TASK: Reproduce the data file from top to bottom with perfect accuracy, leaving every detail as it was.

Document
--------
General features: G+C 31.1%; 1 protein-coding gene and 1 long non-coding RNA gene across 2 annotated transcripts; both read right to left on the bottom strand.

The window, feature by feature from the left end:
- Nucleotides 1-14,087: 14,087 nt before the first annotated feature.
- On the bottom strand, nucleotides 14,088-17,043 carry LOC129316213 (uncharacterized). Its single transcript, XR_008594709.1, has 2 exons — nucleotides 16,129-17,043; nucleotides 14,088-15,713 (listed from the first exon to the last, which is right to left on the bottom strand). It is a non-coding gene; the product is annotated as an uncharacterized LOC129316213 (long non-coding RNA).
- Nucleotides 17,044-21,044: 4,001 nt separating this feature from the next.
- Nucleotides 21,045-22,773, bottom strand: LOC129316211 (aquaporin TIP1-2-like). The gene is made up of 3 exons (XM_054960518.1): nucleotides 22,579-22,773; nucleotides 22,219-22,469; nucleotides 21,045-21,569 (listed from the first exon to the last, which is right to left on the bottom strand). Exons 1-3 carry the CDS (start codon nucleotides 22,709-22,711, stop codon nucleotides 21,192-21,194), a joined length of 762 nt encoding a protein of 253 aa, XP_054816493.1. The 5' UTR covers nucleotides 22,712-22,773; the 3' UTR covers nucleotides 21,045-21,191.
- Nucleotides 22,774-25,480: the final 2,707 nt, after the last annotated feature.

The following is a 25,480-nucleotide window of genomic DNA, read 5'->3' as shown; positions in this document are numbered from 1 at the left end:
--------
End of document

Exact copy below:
General features: G+C 31.1%; 1 protein-coding gene and 1 long non-coding RNA gene across 2 annotated transcripts; both read right to left on the bottom strand.

The window, feature by feature from the left end:
- Nucleotides 1-14,087: 14,087 nt before the first annotated feature.
- On the bottom strand, nucleotides 14,088-17,043 carry LOC129316213 (uncharacterized). Its single transcript, XR_008594709.1, has 2 exons — nucleotides 16,129-17,043; nucleotides 14,088-15,713 (listed from the first exon to the last, which is right to left on the bottom strand). It is a non-coding gene; the product is annotated as an uncharacterized LOC129316213 (long non-coding RNA).
- Nucleotides 17,044-21,044: 4,001 nt separating this feature from the next.
- Nucleotides 21,045-22,773, bottom strand: LOC129316211 (aquaporin TIP1-2-like). The gene is made up of 3 exons (XM_054960518.1): nucleotides 22,579-22,773; nucleotides 22,219-22,469; nucleotides 21,045-21,569 (listed from the first exon to the last, which is right to left on the bottom strand). Exons 1-3 carry the CDS (start codon nucleotides 22,709-22,711, stop codon nucleotides 21,192-21,194), a joined length of 762 nt encoding a protein of 253 aa, XP_054816493.1. The 5' UTR covers nucleotides 22,712-22,773; the 3' UTR covers nucleotides 21,045-21,191.
- Nucleotides 22,774-25,480: the final 2,707 nt, after the last annotated feature.

The following is a 25,480-nucleotide window of genomic DNA, read 5'->3' as shown; positions in this document are numbered from 1 at the left end: